‘Work from home’ and ‘flexible work schedule’ are new trends. But many women find is much difficult to cope with it. What is your take on it in terms of women employees?

We never had an opportunity of working from home. It is the pandemic that has given the push to working from home. Being a working married or single, I believe one should always be open to a flexible working schedule. Since the inception of ‘Bconnect Communications’, we have ensured to keep the flexible working hours for all the employees. Equality is what we believe in. If we give an edge to women, I think we are considering them weak. Women know how to balance things in life.

In your opinion, what will be the biggest challenge for the generation of women behind you? Do you have suggestions for them to deal with it?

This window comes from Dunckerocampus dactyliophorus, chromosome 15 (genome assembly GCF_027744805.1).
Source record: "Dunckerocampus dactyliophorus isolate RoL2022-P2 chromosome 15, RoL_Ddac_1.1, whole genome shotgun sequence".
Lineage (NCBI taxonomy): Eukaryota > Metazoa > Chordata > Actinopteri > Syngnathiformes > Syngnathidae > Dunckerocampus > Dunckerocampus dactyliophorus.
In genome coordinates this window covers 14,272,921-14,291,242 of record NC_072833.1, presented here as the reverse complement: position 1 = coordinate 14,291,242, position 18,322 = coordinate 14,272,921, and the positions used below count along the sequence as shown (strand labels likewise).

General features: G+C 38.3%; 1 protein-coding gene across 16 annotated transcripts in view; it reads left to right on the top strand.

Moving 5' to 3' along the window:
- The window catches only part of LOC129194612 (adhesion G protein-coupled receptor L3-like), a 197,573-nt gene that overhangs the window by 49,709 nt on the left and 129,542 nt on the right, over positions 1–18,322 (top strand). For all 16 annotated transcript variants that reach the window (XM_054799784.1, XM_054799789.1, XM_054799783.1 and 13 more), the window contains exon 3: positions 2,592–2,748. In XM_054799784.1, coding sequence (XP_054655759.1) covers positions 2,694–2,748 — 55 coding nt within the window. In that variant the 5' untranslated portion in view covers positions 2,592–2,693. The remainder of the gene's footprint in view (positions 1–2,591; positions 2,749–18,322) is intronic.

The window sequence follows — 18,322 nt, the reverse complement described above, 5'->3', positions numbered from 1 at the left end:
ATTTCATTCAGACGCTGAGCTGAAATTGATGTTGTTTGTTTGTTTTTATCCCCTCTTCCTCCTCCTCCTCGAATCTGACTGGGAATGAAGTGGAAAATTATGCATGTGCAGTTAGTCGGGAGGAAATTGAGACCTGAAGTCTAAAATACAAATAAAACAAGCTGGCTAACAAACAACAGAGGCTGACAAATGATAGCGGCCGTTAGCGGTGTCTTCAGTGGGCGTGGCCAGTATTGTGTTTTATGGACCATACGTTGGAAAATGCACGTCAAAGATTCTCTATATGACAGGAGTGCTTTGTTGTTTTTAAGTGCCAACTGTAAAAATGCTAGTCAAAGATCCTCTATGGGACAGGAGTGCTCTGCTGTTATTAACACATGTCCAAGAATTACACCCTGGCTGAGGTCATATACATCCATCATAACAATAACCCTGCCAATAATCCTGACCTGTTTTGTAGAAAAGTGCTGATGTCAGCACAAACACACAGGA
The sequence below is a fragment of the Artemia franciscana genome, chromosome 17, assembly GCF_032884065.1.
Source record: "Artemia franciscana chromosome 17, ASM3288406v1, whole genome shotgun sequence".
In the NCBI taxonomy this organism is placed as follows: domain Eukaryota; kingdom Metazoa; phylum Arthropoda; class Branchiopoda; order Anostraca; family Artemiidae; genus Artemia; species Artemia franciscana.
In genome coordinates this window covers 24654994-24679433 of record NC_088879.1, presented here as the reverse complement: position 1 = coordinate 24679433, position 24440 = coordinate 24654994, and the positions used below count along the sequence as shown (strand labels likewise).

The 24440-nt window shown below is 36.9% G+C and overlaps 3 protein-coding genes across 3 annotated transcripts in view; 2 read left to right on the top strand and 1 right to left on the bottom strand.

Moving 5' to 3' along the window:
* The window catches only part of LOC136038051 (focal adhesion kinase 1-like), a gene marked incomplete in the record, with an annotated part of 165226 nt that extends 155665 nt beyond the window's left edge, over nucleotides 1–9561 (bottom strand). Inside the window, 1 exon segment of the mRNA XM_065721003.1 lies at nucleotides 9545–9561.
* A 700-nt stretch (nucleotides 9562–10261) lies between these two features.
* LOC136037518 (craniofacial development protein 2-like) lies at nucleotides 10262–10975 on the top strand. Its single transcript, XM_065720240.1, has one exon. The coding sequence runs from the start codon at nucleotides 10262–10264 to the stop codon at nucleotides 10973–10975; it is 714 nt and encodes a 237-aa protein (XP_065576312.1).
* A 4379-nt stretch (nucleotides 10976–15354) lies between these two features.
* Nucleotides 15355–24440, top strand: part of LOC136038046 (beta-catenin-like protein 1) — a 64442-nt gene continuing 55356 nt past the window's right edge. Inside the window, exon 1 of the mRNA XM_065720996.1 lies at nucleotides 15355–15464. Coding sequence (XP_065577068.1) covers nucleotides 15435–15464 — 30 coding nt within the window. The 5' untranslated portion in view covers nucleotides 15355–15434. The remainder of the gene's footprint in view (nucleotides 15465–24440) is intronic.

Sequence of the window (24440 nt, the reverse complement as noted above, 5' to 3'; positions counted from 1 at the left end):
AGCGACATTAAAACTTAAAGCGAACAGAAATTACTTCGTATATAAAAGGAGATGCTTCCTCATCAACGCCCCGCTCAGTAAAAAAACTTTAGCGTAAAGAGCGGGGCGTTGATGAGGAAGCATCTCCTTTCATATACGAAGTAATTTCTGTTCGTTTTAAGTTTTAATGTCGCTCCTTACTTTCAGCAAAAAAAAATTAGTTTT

The major challenge that the women are going to face is to get support from the family.

When it comes to deal with it; passion, and zeal to learn will help one succeed in any career. The mantra is to be as transparent and authentic as possible, to establish a lifetime trust and positive image amongst anyone.

Another key element for success is to have experienced guidance in the form of a mentor. I never had one, which is why I started with my share of ups and downs. Having a mentor is one of your biggest strengths as constant motivation, advice, and supervision will help you in becoming a strong leader with minimum pitfalls.

What do you consider the most underrated virtue of a woman?

It is hard to name one. There are many taboos attached to a woman in the society we live in today. But I feel, women are considered to be delicate darling, which is not the case. They are not weak at all!